The first time I watched Ferris Bueller’s Day Off, it was exhilarating. It was a half-term break – my mum sat me down and brandished a DVD. “If you like coming-of-age movies,” she told me, “this one is the best.” Still reeling from the climactic genius of The Fault in Our Stars, I was sceptical. It was 2014: what could beat John Green?

Ten years later though, Ferris Bueller still holds a special space in my heart. John Hughes’ adolescent epic follows a maverick teenager and his friends in their mission to bunk off from school for a day. Ferris is the golden child, loved by all, and delights in fooling not only his parents into thinking he’s ill via an elaborate performance, but also the entire school. Only his sister Jeanie, enraged by his audacity, and his near-psychopathic headmaster see through him. As they roll along the streets of Chicago, the teens get into all types of trouble: they fake a reservation at a high-end restaurant, sneak into a Chicago Cubs game, and crash a street parade, as Ferris jumps onto a float and lipsyncs ‘Twist and Shout’ by The Beatles. Their defiance against authority, against adults and the affluent, suffocating suburbs, makes youth seem like an endless party – drinks on the house, so long as you can dash away before the bill.

“Drinks on the house, so long as you can dash away before the bill”

This was news to me. As a pre-teen at boarding school in the thick hills of East Sussex, every second of life felt constrained; days were dictated by sign-out sheets, strict curfews, and highly censored internet access; the nearest town was twenty minutes away, and reachable only by the one bus that swung by every hour (always late, if it ever showed up at all). As a scholarship kid, too, there was no room for failure. If there was a character that I most related to in the film, it was more the anxiety-ridden Cameron than Ferris: neurotic, hypochondriac, and begrudgingly coerced into playing truant.

I thought that university would be the way forward; the break for freedom that had had me salivating in after-school study sessions. There, I thought, I could finally catch up with those mythic teens who had flounced around 80s high schools – those kids who lived their lives through utter irreverence. I wanted their carelessness, their freedom. I had somehow pictured my uni experience as somewhere between a John Hughes romance, 22 Jump Street (aiming for realism), and Starter For Ten. But in 2020, my first year experience boasted fewer house parties than my grandmother’s house on a Sunday, and the very concept of freedom of movement became literally illegal. I also failed the tryouts for University Challenge. When Channel 4 played re-runs of Ferris Bueller, I watched not with aspiration, but sick, curdling envy.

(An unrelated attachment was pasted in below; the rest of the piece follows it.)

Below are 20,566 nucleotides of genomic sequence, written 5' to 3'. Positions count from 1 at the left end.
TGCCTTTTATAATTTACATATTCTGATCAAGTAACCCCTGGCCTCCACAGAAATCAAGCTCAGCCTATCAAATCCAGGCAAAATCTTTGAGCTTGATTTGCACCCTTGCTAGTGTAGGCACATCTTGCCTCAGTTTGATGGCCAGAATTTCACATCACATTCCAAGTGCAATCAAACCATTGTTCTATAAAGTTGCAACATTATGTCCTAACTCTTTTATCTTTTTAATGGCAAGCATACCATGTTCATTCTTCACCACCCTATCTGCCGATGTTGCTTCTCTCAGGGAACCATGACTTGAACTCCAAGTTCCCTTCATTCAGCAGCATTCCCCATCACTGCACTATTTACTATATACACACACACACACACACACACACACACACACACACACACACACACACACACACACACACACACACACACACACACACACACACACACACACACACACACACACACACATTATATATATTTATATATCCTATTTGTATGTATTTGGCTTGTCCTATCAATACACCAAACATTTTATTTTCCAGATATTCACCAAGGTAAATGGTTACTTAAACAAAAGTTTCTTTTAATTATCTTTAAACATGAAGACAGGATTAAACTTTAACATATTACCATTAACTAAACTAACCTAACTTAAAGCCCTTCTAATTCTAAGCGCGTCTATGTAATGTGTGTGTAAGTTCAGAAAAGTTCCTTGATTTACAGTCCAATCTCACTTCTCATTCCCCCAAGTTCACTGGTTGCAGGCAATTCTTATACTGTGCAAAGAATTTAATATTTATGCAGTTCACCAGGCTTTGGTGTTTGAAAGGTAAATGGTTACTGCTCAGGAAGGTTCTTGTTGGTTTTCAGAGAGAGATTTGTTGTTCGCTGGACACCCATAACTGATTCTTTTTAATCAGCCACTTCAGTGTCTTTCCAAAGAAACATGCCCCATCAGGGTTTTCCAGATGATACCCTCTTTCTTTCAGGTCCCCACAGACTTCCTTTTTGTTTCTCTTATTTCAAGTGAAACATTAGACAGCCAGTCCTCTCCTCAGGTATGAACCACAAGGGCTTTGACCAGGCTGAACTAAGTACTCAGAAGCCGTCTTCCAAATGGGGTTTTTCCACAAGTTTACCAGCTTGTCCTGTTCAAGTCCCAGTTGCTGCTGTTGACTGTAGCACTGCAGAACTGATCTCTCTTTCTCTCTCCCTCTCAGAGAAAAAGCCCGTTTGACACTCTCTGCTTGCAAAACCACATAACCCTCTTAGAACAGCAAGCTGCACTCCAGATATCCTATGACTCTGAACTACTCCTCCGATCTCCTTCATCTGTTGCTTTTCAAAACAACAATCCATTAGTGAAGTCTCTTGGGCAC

“I wanted their carelessness, their freedom”

Beyond those first, COVID-ridden months of university, Cambridge has stayed true to its main draw: “academic rigour”. When you see your mates at Bristol living wildly through endless, crazy nights out, complaining about their single weekly lecture as they swan around Switzerland for their reading week, one can only grit one’s teeth at Sidgwick Site and bear it. There is no time to skip class. There is, it seems, no time to do anything – you watch in regret as you miss yet another pub quiz, yet another Slipped Disc or open-mic night, for a lovely evening spent at the library. Where is Charlie Sheen? Where’s the Aerosmith soundtrack? How long will it take for Matthew Broderick to speed up to the front gates of college and whisk you away?


Mountain View

A trip to the Eagle with Mark Kermode

In the end, after stealing it for the gang’s intrepid adventures, Cameron accidentally destroys his father’s car. When Ferris, uncharacteristically guilt-stricken, offers to take the fall for it, he refuses. He is weirdly calm. “No. I’ll take it. I want it.” The film isn’t just about teenage angst and idiocy – despite all its ridiculousness, Ferris Bueller is really about growing up. Perhaps this means finding the strength to stand up for yourself – to face the things that scare you, to find beauty in the little moments, and to love your friends, even when they inadvertently ruin a bit of your life. Can Ferris Bueller’s Day Off offer some much-needed escapism from the exhaustion of a Cambridge term? Of course – but perhaps we should look a little further. Ferris reminds us that, in searching for the future, maybe we should embrace a bit more of the present. Who am I to say if this movie will make a Ferris Bueller out of you? After all, there’s no shame in not wrecking your dad’s Ferrari (or, I guess, his Ford Fiesta). But it still might just remind you of some of life’s more daring pleasures.

Arts Picturehouse is screening Ferris Bueller’s Day Off on Monday 4th December at 18:00, in partnership with the Watersprite Film Festival.